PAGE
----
Archive for work

Why I can never decide what to do with my weekends and other piddling details

Posted in community, family, garden, home, life, pets, random, this-n-that, work, writing with tags , , , , , , , on May 20, 2009 by bosquechica

I can’t make up my mind. It’s a holiday weekend. Should I leave for the weekend? Go with Alyx and Julie to Cochiti Lake and have a sun-fest? Go to Portales to visit Dan and Elizabeth? Go to Santa Fe for a secret weekend hideaway with my sweetie? Take the dogs camping? Paint the master bedroom a light sage green? Stay home and work in the yard?

The dogs say we can’t go to Cochiti or Portales because they would not be able to run free like the little wolves that they are. They also don’t like the Santa Fe idea because they would not be invited. They like yard work just fine as long as they are helping, but really need a good hike. They don’t care a fig about painting, unless it leads to a walk.

We’ve been discussing it for over a week now and have conclusively determined that we can’t make up our minds about anything.

We could plant some tomatoes. We could go to some movies and take a nap. We could lie around and read books.

Ok. The problem is, we can’t commit to going anywhere or doing anything. We are BAD FRIENDS who WON’T DO ANYTHING FUN. Dammit. And we’ve had friends over the years who would not commit to advance planning and have been VERY ANNOYED with them at the time. Hmm. Maybe we are overextended?

I think I’m voting to stay home and either paint or play yard games and take the dogs for many walks because I honestly feel for them, I do.

Have you ever noticed that I never talk about my work? I wonder why not? I mean, I think I could. Or about my fiction or my goals as a writer? Or about my writing group.

I think I’ll write more about writing itself, and the group that meets at my house, and what we are doing that works or does not work.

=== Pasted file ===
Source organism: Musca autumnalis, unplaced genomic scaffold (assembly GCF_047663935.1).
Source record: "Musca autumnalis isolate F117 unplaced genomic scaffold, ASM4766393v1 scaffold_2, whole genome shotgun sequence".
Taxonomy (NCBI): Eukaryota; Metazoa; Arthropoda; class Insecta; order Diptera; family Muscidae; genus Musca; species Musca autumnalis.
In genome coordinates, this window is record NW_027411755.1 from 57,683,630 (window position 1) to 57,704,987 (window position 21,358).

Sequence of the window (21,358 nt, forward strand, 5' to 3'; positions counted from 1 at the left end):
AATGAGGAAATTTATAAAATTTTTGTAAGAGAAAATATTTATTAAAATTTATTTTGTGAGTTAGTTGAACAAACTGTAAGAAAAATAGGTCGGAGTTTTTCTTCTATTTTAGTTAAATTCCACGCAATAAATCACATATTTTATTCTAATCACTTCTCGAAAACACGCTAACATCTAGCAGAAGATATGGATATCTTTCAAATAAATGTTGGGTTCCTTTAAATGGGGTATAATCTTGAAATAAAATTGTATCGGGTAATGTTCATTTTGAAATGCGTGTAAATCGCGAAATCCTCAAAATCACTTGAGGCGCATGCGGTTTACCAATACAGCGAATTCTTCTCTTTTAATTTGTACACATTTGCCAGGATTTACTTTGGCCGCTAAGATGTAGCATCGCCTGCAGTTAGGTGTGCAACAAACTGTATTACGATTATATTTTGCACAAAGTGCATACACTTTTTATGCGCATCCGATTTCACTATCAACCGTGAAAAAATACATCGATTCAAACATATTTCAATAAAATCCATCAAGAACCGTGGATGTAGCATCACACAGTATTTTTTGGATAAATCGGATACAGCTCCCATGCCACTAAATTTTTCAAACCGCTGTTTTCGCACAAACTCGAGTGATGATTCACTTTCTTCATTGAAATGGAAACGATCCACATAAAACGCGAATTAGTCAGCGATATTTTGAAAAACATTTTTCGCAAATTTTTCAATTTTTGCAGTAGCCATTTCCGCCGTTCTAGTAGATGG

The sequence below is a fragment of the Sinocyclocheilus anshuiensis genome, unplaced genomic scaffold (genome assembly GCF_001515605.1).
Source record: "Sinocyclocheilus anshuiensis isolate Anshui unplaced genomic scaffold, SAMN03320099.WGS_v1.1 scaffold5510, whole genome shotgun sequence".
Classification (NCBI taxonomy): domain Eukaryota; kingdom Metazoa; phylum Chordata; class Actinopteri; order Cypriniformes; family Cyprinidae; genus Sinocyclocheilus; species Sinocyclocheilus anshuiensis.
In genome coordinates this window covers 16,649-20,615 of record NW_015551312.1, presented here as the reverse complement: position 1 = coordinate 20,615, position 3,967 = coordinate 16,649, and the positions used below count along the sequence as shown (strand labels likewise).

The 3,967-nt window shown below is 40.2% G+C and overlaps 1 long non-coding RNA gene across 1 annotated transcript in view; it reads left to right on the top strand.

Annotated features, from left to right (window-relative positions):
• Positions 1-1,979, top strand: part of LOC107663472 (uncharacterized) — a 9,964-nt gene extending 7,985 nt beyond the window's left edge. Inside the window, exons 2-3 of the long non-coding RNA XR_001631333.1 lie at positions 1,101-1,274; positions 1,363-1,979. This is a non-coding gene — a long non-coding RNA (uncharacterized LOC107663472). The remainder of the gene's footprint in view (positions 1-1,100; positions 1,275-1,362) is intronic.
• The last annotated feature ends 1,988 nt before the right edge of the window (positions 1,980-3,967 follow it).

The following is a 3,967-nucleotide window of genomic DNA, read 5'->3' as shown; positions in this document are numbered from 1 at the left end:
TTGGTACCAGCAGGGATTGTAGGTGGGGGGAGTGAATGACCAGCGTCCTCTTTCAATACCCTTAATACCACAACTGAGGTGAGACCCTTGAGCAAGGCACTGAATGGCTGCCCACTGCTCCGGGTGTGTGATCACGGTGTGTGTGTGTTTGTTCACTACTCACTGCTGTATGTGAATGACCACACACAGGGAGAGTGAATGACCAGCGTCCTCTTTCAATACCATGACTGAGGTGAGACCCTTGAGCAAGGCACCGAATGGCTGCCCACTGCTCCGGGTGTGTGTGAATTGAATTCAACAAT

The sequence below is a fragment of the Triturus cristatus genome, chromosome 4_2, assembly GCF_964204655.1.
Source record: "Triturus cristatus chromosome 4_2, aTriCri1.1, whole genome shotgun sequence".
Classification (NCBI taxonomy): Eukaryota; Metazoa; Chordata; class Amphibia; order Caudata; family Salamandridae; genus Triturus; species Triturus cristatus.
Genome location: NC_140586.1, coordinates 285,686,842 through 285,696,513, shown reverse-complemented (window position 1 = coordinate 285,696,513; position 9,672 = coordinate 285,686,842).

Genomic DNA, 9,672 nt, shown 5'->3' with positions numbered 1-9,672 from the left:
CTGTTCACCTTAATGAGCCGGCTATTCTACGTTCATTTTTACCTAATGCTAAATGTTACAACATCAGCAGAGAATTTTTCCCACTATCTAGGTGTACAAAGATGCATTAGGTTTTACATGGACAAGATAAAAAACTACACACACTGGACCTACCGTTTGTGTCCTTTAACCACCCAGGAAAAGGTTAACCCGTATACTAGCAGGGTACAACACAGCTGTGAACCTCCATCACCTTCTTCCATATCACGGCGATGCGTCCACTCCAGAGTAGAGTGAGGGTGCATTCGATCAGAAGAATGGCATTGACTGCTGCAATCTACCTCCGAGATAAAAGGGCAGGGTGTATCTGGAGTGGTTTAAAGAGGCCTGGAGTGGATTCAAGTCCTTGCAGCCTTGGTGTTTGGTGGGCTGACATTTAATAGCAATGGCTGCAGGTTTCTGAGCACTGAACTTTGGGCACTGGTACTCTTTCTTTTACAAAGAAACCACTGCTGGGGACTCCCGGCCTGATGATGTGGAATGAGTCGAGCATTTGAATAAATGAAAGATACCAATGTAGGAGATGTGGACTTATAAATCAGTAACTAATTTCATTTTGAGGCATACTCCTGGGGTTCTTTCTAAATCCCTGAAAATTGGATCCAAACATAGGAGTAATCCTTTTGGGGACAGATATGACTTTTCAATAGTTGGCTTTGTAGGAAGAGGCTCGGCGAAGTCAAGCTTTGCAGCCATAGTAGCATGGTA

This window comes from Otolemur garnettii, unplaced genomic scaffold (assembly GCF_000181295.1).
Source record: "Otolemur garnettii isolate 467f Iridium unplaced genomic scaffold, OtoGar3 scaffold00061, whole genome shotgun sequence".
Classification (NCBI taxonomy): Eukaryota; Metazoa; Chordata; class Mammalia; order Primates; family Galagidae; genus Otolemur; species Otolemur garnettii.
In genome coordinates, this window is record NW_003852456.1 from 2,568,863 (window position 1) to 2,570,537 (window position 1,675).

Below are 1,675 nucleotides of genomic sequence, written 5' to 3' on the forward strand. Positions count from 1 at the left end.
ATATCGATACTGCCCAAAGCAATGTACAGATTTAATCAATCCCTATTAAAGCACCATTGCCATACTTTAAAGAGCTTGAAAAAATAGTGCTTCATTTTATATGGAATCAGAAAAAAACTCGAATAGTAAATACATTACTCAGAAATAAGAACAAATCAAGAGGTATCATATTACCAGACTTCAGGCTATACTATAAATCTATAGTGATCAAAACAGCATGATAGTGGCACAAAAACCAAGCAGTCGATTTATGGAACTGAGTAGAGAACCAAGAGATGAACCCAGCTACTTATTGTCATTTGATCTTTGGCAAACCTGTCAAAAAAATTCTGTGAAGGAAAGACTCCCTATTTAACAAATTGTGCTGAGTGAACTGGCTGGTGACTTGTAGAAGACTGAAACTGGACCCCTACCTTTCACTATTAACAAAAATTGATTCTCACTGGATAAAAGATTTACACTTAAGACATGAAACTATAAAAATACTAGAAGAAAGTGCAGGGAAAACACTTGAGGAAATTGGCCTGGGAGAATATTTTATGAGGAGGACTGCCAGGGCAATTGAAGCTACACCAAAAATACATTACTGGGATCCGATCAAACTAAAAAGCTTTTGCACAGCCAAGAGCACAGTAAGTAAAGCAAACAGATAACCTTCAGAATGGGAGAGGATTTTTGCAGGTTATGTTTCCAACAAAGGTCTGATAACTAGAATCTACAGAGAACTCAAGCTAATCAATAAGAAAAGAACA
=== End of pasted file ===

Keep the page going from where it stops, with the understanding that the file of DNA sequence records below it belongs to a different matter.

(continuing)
I miss my friend Ken, who just shut down his writing group after 16 continuous years.

This weekend, though, I think I’ll play it by ear.

Things Facebook can’t do

Posted in this-n-that, work, writing with tags , , , on May 5, 2009 by bosquechica

Post recipes, talk about gardening, my patients, neurology, communication, politics and religion, salt and pepper. A little simple reflective blogging on the nature of things. Seems good.

The chickens and the guinea fowl are grown now. The guineas are named Thing 1 and Thing 2 (there are 17 of them). The chickens are setting, do not disturb. The geese suffered in a late winter coyote raid, and we have one young female who is grieving the loss of her companion. We will bring home a gosling in her breed in a few days.

The fruit trees made it past the last frost and I believe we will have pears, apples and plums this year.

It is officially the season of fresh food, and I will post new recipes at a more reasonable hour.

Lost my compass. Anyone seen it?

Posted in geese and guineas, insomnia, job stuff, life, random, this-n-that, Uncategorized, writing with tags , , , , , , , , , on August 21, 2008 by bosquechica

Drat.

My brain’s gone walkabout again.

Don’t know where, exactly. When I look inside my own head, I see mostly fog.

Maybe it’s the new year making me fuzzy (August is my new year).

The chickens, geese and keets seem more important than writing.

I can’t seem to get enough sleep.

 

Maybe it’s the weather.

 

Maybe it’s my disorganized office.

Maybe it’s my hormones.

 Maybe it’s astrological.

 

Maybe it’s nothing at all.

I’ll be back when I’ve got something to say. Or when my office is clean.

Whichever comes first.

 

(Cross-posted from Cuentos – at Laurie’s suggestion.)

Drafty in here

Posted in family, life, this-n-that, Uncategorized, work, writing with tags , , , , , , on April 18, 2008 by bosquechica